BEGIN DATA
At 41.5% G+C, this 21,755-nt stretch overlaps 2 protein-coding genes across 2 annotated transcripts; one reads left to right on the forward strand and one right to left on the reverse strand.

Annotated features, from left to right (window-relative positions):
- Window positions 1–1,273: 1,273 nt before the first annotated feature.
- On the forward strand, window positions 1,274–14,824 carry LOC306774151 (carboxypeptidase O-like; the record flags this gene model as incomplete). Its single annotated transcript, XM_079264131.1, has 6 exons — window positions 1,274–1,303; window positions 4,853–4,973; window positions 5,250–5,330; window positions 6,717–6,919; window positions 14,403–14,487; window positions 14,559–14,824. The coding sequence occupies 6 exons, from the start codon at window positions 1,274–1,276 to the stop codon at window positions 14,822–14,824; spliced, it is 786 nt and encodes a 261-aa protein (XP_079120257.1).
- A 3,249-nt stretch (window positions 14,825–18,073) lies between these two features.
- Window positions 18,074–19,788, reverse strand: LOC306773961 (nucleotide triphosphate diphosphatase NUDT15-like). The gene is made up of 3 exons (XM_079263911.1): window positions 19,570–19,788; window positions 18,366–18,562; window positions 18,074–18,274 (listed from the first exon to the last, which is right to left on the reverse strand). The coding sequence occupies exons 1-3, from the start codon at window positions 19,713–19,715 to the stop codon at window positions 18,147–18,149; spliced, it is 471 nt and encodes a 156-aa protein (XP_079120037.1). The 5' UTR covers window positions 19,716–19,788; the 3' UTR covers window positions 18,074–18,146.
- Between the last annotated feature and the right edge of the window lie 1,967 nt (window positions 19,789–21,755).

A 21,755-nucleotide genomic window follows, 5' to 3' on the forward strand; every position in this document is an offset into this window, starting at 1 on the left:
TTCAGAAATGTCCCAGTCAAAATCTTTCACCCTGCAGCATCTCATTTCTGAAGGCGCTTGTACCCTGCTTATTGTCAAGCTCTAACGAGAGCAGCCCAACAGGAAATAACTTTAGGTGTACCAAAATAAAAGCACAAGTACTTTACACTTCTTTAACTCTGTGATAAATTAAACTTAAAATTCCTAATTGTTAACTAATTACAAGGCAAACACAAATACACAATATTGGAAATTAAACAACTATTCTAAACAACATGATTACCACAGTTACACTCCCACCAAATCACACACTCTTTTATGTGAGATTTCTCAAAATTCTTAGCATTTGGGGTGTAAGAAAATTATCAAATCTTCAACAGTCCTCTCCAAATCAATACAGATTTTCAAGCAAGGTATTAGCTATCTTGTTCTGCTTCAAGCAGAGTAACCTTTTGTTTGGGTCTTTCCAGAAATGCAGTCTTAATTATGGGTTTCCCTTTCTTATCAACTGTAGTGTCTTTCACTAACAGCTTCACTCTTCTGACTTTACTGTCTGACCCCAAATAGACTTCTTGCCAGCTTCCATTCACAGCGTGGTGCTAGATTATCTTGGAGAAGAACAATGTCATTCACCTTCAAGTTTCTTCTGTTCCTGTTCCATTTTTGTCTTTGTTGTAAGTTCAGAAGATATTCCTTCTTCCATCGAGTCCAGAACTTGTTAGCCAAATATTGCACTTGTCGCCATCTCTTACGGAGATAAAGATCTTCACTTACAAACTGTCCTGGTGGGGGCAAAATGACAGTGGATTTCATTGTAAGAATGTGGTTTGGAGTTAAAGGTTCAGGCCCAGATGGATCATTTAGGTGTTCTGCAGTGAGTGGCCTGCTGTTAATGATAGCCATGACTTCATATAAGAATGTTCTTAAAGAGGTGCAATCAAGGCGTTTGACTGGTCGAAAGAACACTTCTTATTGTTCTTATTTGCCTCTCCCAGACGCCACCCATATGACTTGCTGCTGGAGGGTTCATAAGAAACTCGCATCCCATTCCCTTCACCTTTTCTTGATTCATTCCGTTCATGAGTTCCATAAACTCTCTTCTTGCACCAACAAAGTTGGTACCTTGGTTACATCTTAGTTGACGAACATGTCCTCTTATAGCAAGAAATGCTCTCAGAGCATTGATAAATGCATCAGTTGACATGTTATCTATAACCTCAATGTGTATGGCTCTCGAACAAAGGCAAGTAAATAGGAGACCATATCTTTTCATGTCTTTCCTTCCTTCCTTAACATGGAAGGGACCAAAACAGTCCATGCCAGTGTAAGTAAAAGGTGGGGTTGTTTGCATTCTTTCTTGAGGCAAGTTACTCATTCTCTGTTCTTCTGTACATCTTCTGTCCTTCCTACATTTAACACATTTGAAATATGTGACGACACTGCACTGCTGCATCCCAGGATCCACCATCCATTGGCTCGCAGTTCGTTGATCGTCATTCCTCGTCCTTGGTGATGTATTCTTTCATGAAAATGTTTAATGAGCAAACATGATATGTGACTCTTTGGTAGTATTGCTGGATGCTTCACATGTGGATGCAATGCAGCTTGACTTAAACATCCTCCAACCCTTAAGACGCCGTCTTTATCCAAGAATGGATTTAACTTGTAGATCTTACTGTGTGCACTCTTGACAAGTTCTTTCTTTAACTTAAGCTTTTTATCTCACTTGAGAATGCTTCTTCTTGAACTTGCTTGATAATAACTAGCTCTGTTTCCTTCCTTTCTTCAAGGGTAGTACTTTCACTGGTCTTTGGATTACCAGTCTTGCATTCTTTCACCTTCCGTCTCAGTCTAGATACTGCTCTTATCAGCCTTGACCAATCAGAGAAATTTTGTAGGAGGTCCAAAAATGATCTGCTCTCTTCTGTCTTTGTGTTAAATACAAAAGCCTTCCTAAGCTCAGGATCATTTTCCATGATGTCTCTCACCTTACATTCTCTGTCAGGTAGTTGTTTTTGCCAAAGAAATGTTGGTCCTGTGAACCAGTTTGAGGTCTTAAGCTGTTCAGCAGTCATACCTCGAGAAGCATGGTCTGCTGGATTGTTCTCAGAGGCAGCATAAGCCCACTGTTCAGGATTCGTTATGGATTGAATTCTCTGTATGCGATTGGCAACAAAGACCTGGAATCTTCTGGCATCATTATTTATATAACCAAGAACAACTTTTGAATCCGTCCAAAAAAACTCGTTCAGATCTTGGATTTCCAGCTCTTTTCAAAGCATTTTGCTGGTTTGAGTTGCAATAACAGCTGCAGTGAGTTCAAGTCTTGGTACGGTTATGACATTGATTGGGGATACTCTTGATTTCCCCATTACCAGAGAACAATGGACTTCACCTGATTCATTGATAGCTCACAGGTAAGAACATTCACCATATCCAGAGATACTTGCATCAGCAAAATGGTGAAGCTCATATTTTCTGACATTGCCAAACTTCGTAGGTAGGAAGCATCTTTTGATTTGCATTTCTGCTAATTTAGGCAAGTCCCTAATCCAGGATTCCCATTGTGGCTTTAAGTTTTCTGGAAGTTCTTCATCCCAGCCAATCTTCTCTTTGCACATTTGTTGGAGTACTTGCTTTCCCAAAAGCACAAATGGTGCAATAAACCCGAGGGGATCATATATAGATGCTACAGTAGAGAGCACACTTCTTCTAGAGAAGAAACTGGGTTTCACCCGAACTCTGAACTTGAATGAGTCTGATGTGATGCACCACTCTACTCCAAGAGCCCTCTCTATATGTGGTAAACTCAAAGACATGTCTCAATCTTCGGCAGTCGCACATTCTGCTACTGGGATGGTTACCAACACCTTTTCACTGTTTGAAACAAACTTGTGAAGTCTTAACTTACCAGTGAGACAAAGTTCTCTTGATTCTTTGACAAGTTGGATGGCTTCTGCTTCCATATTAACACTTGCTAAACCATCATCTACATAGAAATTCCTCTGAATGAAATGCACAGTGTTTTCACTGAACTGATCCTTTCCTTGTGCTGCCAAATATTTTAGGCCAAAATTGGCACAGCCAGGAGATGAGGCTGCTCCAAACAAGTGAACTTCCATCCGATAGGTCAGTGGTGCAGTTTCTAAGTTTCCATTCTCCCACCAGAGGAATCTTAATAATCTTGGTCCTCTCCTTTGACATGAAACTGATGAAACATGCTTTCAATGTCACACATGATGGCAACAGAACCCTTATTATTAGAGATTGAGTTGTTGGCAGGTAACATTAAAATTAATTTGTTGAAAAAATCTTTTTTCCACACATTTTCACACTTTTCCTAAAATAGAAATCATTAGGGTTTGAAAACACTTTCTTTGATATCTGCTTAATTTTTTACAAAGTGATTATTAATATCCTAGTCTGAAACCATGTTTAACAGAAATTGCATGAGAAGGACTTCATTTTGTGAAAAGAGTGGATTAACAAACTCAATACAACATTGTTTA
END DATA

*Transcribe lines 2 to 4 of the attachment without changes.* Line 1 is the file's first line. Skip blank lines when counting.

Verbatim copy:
Annotated features, from left to right (window-relative positions):
- Window positions 1–1,273: 1,273 nt before the first annotated feature.
- On the forward strand, window positions 1,274–14,824 carry LOC306774151 (carboxypeptidase O-like; the record flags this gene model as incomplete). Its single annotated transcript, XM_079264131.1, has 6 exons — window positions 1,274–1,303; window positions 4,853–4,973; window positions 5,250–5,330; window positions 6,717–6,919; window positions 14,403–14,487; window positions 14,559–14,824. The coding sequence occupies 6 exons, from the start codon at window positions 1,274–1,276 to the stop codon at window positions 14,822–14,824; spliced, it is 786 nt and encodes a 261-aa protein (XP_079120257.1).